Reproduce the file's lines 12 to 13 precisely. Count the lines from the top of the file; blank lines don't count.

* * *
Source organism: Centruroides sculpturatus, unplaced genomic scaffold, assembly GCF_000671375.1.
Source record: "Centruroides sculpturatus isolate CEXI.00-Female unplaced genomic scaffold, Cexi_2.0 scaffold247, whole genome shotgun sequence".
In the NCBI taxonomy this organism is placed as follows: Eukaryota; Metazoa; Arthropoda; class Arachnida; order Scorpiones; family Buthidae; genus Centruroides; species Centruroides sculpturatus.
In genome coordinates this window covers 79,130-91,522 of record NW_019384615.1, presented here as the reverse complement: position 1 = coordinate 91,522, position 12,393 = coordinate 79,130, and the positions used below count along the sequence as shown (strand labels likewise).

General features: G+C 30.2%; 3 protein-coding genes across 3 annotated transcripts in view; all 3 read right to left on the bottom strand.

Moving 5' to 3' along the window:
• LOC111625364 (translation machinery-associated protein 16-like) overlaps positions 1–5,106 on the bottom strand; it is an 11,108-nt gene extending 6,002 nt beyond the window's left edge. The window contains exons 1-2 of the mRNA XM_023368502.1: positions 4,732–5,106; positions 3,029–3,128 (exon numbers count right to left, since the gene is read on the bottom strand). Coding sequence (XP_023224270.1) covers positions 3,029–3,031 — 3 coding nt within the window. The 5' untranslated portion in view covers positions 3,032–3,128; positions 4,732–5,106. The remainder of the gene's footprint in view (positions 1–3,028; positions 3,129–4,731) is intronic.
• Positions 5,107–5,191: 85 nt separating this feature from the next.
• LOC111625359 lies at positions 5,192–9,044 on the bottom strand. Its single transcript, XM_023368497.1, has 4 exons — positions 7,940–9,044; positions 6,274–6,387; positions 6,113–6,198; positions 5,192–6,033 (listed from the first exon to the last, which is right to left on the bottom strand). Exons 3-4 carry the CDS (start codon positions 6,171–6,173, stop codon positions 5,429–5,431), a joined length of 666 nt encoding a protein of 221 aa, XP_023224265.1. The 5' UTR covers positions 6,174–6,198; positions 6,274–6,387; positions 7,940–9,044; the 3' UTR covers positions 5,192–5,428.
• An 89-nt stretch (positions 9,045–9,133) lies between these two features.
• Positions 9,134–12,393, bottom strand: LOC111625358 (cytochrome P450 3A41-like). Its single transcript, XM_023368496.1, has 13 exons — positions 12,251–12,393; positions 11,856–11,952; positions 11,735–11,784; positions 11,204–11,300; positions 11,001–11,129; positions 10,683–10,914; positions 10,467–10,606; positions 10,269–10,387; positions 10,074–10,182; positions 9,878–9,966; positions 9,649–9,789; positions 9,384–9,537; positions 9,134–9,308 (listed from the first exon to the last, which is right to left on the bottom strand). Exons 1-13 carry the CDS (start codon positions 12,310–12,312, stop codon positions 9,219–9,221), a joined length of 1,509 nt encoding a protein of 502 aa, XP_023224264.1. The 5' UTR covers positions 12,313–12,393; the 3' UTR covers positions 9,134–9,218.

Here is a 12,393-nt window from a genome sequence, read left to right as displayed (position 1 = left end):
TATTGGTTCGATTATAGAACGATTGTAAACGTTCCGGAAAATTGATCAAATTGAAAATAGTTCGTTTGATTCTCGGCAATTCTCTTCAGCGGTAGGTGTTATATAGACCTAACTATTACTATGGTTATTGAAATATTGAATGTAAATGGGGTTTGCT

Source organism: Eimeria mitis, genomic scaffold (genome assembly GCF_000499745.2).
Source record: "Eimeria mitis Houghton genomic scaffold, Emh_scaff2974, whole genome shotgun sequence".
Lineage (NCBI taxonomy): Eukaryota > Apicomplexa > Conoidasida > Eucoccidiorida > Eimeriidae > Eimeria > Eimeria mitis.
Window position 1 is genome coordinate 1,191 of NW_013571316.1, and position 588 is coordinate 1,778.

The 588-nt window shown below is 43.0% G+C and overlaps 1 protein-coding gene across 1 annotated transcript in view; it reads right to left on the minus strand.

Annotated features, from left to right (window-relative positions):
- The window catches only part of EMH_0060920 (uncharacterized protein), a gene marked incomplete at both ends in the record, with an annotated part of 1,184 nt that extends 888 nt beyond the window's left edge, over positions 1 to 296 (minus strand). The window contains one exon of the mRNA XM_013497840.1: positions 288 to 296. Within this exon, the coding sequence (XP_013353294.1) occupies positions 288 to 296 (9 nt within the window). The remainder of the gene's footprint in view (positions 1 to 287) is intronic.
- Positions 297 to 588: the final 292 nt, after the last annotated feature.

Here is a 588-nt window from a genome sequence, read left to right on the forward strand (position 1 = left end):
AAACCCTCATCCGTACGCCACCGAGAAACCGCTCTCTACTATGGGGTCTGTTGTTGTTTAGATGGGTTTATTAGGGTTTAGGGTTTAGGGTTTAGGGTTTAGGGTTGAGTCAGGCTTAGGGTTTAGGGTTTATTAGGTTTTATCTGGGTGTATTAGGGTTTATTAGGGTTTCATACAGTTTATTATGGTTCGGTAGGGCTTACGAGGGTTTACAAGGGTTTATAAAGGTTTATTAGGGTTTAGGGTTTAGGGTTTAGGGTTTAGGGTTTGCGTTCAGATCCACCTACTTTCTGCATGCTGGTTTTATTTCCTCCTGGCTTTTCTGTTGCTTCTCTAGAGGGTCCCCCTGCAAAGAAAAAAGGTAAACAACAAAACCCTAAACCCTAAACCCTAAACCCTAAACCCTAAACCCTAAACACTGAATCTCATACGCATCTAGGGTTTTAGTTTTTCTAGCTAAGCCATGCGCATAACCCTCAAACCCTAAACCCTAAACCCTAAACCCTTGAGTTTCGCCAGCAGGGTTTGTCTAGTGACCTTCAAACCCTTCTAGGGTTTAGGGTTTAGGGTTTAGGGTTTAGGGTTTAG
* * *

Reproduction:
Here is a 12,393-nt window from a genome sequence, read left to right as displayed (position 1 = left end):
TATTGGTTCGATTATAGAACGATTGTAAACGTTCCGGAAAATTGATCAAATTGAAAATAGTTCGTTTGATTCTCGGCAATTCTCTTCAGCGGTAGGTGTTATATAGACCTAACTATTACTATGGTTATTGAAATATTGAATGTAAATGGGGTTTGCT